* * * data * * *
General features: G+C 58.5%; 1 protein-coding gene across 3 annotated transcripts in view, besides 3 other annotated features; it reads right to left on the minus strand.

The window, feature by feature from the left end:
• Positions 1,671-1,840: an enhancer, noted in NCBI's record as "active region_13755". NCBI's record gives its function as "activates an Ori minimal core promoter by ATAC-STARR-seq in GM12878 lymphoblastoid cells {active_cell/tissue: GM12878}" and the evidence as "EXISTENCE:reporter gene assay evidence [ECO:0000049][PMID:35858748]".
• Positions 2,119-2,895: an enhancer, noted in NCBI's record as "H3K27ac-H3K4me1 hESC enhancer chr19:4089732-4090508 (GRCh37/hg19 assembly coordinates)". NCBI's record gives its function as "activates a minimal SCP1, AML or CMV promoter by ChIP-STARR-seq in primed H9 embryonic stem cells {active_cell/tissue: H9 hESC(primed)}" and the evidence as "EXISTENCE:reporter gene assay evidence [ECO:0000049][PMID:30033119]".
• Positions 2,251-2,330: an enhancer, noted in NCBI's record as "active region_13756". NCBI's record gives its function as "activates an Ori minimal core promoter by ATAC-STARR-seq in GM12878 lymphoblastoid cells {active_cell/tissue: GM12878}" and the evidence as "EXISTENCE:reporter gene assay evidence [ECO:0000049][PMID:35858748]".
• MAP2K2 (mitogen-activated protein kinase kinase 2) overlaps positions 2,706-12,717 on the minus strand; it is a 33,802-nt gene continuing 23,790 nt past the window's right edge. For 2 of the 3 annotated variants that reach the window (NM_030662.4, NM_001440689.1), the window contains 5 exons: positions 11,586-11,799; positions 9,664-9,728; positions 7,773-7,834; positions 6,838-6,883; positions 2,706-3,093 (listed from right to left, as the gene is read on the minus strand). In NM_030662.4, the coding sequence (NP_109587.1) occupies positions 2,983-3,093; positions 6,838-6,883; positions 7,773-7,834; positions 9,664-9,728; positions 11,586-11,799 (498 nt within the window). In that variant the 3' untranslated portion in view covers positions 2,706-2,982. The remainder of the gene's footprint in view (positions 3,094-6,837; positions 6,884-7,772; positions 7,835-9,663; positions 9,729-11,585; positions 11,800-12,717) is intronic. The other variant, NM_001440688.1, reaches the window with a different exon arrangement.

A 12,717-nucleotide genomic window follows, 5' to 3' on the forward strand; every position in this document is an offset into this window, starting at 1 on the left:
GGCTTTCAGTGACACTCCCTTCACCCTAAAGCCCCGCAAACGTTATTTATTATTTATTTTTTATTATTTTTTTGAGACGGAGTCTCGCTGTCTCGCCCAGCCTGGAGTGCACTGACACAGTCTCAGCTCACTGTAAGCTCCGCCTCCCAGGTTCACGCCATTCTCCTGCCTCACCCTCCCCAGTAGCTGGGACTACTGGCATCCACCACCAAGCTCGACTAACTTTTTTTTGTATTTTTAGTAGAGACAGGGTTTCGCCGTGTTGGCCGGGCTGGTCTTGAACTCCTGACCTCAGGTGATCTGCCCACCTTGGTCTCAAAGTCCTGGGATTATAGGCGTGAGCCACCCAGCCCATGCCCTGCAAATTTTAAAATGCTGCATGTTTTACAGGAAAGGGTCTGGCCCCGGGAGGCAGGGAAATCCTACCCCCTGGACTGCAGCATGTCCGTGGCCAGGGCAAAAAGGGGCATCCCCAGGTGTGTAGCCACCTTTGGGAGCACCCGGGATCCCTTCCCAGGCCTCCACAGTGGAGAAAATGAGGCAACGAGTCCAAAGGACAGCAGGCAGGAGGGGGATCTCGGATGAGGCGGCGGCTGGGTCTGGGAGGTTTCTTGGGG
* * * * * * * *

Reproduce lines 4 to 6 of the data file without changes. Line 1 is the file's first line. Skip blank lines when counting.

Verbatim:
• Positions 2,119-2,895: an enhancer, noted in NCBI's record as "H3K27ac-H3K4me1 hESC enhancer chr19:4089732-4090508 (GRCh37/hg19 assembly coordinates)". NCBI's record gives its function as "activates a minimal SCP1, AML or CMV promoter by ChIP-STARR-seq in primed H9 embryonic stem cells {active_cell/tissue: H9 hESC(primed)}" and the evidence as "EXISTENCE:reporter gene assay evidence [ECO:0000049][PMID:30033119]".
• Positions 2,251-2,330: an enhancer, noted in NCBI's record as "active region_13756". NCBI's record gives its function as "activates an Ori minimal core promoter by ATAC-STARR-seq in GM12878 lymphoblastoid cells {active_cell/tissue: GM12878}" and the evidence as "EXISTENCE:reporter gene assay evidence [ECO:0000049][PMID:35858748]".
• MAP2K2 (mitogen-activated protein kinase kinase 2) overlaps positions 2,706-12,717 on the minus strand; it is a 33,802-nt gene continuing 23,790 nt past the window's right edge. For 2 of the 3 annotated variants that reach the window (NM_030662.4, NM_001440689.1), the window contains 5 exons: positions 11,586-11,799; positions 9,664-9,728; positions 7,773-7,834; positions 6,838-6,883; positions 2,706-3,093 (listed from right to left, as the gene is read on the minus strand). In NM_030662.4, the coding sequence (NP_109587.1) occupies positions 2,983-3,093; positions 6,838-6,883; positions 7,773-7,834; positions 9,664-9,728; positions 11,586-11,799 (498 nt within the window). In that variant the 3' untranslated portion in view covers positions 2,706-2,982. The remainder of the gene's footprint in view (positions 3,094-6,837; positions 6,884-7,772; positions 7,835-9,663; positions 9,729-11,585; positions 11,800-12,717) is intronic. The other variant, NM_001440688.1, reaches the window with a different exon arrangement.